Webequie First Nation

Coordinates: 52°57′N 87°22′W / 52.950°N 87.367°W / 52.950; -87.367
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Webequie Indian Reserve
Webequie is located in Ontario
Coordinates: 52°57′N 87°22′W / 52.950°N 87.367°W / 52.950; -87.367
Country Canada
Province Ontario
First NationWebequie
 • Land303.41 km2 (117.15 sq mi)
 • Total1,300
 • Density2.0/km2 (5/sq mi)

Webequie First Nation is located on the northern peninsula of Eastwood Island on Winisk Lake, 540 km (336 mi) north of Thunder Bay in Ontario, Canada. Webequie is a fly-in community with no summer road access. The primary way into the community is by air to Webequie Airport or winter road, which connects to the Northern Ontario Resource Trail. The First Nation have the 34,279 ha Webequie Indian reserve. The Webequie or Webiqui Indian Settlement also have reserve status. Webequie First Nation is a member of the Matawa First Nations, a Regional Chiefs' Council and a member of the Nishnawbe Aski Nation.

The registered population of Webequie was 1320 persons in September 2015, of which the on-reserve population was over 900.[2] The reserve is entirely surrounded by territory of the Unorganized Kenora District.

Webequie is policed by the Nishnawbe-Aski Police Service, an Aboriginal-based service.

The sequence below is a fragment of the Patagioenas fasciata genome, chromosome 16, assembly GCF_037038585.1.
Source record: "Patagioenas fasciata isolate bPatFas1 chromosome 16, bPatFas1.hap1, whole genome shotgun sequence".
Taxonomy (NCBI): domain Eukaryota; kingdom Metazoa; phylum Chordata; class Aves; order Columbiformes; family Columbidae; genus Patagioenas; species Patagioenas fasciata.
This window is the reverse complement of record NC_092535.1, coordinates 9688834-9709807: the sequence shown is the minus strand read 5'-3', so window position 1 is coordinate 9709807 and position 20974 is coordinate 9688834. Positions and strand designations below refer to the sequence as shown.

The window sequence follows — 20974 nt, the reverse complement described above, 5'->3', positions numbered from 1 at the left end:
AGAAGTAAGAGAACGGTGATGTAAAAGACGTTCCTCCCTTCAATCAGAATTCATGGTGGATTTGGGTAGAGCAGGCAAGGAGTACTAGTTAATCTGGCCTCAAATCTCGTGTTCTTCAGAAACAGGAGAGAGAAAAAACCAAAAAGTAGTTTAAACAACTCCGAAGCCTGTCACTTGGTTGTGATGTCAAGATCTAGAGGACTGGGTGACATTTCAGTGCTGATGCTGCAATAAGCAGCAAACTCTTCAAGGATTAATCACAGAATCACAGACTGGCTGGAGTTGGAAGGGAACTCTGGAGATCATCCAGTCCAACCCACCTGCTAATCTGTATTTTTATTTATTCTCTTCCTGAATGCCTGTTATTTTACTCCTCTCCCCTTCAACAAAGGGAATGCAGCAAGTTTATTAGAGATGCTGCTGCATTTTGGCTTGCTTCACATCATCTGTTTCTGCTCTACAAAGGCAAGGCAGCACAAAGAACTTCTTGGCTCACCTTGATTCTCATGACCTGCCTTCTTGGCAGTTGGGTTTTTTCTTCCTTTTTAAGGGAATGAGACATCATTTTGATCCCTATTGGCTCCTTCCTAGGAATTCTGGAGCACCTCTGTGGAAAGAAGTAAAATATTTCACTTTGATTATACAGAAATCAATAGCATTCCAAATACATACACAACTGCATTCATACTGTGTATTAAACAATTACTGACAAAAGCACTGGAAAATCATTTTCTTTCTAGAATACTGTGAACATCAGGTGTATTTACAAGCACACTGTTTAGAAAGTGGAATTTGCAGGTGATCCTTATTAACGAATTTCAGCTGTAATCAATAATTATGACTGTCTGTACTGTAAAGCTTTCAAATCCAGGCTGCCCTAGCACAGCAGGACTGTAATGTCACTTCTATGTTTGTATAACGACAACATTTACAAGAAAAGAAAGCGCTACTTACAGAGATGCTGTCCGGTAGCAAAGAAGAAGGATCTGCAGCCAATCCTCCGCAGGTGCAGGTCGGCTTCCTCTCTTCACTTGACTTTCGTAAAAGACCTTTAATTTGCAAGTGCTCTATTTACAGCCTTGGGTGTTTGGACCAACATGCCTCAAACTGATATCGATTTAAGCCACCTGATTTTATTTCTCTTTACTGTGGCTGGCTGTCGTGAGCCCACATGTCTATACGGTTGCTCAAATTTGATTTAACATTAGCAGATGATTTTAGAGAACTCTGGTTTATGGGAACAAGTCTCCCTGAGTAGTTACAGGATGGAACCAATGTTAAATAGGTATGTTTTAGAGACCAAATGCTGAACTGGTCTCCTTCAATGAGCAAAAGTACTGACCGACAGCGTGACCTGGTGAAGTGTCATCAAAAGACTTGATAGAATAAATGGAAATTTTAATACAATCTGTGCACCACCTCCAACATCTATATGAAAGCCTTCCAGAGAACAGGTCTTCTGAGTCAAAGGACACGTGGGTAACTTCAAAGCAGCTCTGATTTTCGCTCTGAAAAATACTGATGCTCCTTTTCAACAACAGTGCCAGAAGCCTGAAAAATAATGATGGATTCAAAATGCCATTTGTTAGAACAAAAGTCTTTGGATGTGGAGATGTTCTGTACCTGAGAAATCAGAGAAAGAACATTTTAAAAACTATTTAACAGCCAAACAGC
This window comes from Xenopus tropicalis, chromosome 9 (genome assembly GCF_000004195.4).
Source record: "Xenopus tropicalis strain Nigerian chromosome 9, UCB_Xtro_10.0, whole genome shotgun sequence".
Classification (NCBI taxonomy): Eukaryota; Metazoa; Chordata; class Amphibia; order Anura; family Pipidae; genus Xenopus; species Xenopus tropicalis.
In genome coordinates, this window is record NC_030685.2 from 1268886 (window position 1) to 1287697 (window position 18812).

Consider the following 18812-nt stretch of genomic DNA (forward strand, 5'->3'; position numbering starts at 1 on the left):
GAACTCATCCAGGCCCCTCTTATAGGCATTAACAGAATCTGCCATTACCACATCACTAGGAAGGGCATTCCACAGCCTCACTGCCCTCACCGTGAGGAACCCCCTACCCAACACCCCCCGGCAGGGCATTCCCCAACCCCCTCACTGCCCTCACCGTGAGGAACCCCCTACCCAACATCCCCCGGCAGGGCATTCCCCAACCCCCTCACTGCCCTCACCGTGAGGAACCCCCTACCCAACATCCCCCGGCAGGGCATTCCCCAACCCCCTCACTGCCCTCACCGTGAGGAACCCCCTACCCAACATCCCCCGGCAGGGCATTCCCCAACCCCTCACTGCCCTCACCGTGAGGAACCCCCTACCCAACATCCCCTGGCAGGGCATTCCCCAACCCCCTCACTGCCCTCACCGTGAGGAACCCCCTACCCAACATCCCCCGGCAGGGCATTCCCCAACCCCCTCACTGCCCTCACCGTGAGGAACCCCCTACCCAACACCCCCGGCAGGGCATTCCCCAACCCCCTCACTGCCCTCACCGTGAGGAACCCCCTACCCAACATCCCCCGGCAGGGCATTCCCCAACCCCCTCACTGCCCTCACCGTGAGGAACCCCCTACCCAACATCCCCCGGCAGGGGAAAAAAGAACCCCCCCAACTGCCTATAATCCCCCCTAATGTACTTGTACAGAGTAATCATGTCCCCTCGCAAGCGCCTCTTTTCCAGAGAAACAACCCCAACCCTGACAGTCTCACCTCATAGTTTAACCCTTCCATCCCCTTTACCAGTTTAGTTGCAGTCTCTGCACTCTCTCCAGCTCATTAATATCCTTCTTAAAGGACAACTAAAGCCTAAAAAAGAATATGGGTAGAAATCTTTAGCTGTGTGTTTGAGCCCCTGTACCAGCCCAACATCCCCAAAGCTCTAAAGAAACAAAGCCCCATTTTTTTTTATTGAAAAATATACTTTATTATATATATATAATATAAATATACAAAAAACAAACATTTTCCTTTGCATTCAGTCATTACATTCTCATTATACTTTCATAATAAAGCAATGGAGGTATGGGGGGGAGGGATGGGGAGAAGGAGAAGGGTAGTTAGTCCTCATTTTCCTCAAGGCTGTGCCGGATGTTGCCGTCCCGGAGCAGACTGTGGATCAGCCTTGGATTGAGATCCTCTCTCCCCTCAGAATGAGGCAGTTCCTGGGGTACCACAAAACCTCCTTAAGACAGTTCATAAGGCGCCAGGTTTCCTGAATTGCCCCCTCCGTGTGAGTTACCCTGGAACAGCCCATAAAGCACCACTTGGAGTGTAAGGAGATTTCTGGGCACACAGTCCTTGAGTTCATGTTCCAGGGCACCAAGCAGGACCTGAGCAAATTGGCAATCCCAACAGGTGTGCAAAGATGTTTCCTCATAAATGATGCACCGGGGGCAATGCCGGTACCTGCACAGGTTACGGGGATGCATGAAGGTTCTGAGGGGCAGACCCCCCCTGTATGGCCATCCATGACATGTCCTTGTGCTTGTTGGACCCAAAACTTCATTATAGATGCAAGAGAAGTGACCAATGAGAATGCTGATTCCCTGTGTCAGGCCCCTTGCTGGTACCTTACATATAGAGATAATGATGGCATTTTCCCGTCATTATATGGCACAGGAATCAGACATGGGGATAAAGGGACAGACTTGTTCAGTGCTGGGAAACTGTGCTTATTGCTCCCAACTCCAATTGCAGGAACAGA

When the Treaties were created between the Canadian government and the Aboriginal people of Canada, Webequie was mistakenly listed as part of the community of Fort Hope. They lived under this error until May 1985, when they were recognized as a distinct band. Despite this, the people of Webequie had to fight until February 15, 2001, to achieve full reserve status.[3]

The name "Webequie" comes from the Anishinini word webikwe meaning "shaking head."

The community is profiled in the 2016 short documentary film The Road to Webequie.[4]

In 2017, the provincial government of Ontario pledged support for the construction of a road that would connect Webequie, Nibinamik and the Northern Ontario Ring of Fire to Ontario Highway 599 at Pickle Lake.[5]


  1. ^ a b "Webequie census profile". 2011 Census of Population. Statistics Canada. Retrieved 25 July 2015.
  2. ^ "Webequie Assessment Report" (PDF). North-South Partnership for Children. Retrieved 2011-06-07.
  3. ^ "The Founding of Webequie". Webequie First Nations. Retrieved 2011-06-07.
  4. ^ "TIFF Short Docs: ‘Hand. Line. Cod’, ‘The Road to Webequie’". Point of View, October 3, 2016.
  5. ^ "Ontario pledges 'support' for year-round road access to 3 remote First Nations". CBC Thunder Bay, August 21, 2017.

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